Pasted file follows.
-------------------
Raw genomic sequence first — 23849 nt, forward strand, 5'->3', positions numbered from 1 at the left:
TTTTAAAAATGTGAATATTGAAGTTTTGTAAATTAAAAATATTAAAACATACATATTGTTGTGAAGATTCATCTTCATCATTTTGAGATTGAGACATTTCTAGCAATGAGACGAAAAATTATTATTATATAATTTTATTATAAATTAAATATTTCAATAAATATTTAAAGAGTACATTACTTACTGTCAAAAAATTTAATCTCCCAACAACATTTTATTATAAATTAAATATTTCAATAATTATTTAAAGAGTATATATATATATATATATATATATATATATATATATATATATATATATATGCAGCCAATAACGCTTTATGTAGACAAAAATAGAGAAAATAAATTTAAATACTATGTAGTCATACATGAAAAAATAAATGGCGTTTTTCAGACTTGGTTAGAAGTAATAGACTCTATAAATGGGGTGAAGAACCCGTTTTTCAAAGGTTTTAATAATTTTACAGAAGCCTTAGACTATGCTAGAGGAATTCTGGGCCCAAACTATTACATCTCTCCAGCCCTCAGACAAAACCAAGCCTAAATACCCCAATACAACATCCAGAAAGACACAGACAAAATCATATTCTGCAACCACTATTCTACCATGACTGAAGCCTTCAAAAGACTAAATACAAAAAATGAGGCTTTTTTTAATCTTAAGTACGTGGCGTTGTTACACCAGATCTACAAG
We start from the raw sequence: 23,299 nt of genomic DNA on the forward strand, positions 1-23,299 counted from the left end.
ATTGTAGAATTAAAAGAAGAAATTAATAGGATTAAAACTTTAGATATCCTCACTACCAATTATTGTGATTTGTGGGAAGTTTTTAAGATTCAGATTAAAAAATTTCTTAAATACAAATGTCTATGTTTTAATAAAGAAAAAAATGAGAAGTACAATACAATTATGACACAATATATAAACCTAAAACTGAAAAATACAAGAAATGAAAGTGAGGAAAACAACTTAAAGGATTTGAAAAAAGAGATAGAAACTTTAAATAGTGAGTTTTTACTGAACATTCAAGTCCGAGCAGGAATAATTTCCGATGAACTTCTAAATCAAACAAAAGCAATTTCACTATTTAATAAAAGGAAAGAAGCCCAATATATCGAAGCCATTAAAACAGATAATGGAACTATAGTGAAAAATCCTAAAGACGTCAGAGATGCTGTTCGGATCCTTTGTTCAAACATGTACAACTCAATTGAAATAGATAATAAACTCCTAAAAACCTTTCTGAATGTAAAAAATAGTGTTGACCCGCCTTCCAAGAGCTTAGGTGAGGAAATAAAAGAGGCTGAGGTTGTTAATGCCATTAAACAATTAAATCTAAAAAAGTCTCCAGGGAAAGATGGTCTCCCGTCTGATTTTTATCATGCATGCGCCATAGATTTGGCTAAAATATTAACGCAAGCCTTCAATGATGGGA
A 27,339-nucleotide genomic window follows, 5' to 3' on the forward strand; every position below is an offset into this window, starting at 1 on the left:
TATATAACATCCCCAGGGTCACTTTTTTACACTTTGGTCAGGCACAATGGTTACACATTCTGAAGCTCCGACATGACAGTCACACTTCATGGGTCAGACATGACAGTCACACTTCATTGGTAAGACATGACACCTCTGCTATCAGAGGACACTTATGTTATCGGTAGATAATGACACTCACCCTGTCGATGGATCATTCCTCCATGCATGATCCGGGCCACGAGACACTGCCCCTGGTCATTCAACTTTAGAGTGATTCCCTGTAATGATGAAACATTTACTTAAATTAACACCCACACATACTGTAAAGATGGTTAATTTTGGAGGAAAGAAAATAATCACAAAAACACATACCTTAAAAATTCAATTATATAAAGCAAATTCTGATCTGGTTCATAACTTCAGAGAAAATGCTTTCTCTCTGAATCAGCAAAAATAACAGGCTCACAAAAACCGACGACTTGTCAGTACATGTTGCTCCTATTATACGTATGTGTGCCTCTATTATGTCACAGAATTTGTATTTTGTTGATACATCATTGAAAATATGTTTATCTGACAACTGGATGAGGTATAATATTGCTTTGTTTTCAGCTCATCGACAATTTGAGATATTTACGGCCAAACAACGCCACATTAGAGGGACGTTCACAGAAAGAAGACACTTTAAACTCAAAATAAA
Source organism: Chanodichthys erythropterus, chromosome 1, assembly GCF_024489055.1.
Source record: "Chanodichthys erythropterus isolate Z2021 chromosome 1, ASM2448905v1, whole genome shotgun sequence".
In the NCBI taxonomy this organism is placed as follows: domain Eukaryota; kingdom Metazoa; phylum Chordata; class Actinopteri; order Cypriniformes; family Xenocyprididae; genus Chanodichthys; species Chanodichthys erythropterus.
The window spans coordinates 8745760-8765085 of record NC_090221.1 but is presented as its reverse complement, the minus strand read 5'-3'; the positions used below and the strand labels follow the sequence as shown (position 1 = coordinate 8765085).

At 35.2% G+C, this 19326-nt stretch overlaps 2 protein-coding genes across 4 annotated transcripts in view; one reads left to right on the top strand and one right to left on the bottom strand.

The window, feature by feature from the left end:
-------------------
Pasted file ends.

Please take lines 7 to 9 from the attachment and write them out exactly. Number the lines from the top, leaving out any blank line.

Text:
Source organism: Chanodichthys erythropterus, chromosome 1, assembly GCF_024489055.1.
Source record: "Chanodichthys erythropterus isolate Z2021 chromosome 1, ASM2448905v1, whole genome shotgun sequence".
In the NCBI taxonomy this organism is placed as follows: domain Eukaryota; kingdom Metazoa; phylum Chordata; class Actinopteri; order Cypriniformes; family Xenocyprididae; genus Chanodichthys; species Chanodichthys erythropterus.